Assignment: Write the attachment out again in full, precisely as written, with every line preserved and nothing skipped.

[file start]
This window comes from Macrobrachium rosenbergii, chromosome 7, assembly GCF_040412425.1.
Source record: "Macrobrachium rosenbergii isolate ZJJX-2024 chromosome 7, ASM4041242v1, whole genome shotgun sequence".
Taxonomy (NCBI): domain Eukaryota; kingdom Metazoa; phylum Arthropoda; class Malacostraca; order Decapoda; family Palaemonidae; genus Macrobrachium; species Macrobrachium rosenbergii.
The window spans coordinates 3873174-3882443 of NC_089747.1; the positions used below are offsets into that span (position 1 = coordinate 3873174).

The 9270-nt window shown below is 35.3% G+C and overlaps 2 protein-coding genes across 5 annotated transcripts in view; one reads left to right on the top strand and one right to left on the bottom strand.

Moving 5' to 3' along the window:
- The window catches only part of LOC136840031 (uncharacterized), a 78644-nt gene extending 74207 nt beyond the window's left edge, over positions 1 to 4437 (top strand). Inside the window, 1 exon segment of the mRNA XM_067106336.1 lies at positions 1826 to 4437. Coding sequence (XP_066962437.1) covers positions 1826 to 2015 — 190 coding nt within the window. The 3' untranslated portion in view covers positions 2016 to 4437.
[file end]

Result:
This window comes from Macrobrachium rosenbergii, chromosome 7, assembly GCF_040412425.1.
Source record: "Macrobrachium rosenbergii isolate ZJJX-2024 chromosome 7, ASM4041242v1, whole genome shotgun sequence".
Taxonomy (NCBI): domain Eukaryota; kingdom Metazoa; phylum Arthropoda; class Malacostraca; order Decapoda; family Palaemonidae; genus Macrobrachium; species Macrobrachium rosenbergii.
The window spans coordinates 3873174-3882443 of NC_089747.1; the positions used below are offsets into that span (position 1 = coordinate 3873174).

The 9270-nt window shown below is 35.3% G+C and overlaps 2 protein-coding genes across 5 annotated transcripts in view; one reads left to right on the top strand and one right to left on the bottom strand.

Moving 5' to 3' along the window:
- The window catches only part of LOC136840031 (uncharacterized), a 78644-nt gene extending 74207 nt beyond the window's left edge, over positions 1 to 4437 (top strand). Inside the window, 1 exon segment of the mRNA XM_067106336.1 lies at positions 1826 to 4437. Coding sequence (XP_066962437.1) covers positions 1826 to 2015 — 190 coding nt within the window. The 3' untranslated portion in view covers positions 2016 to 4437.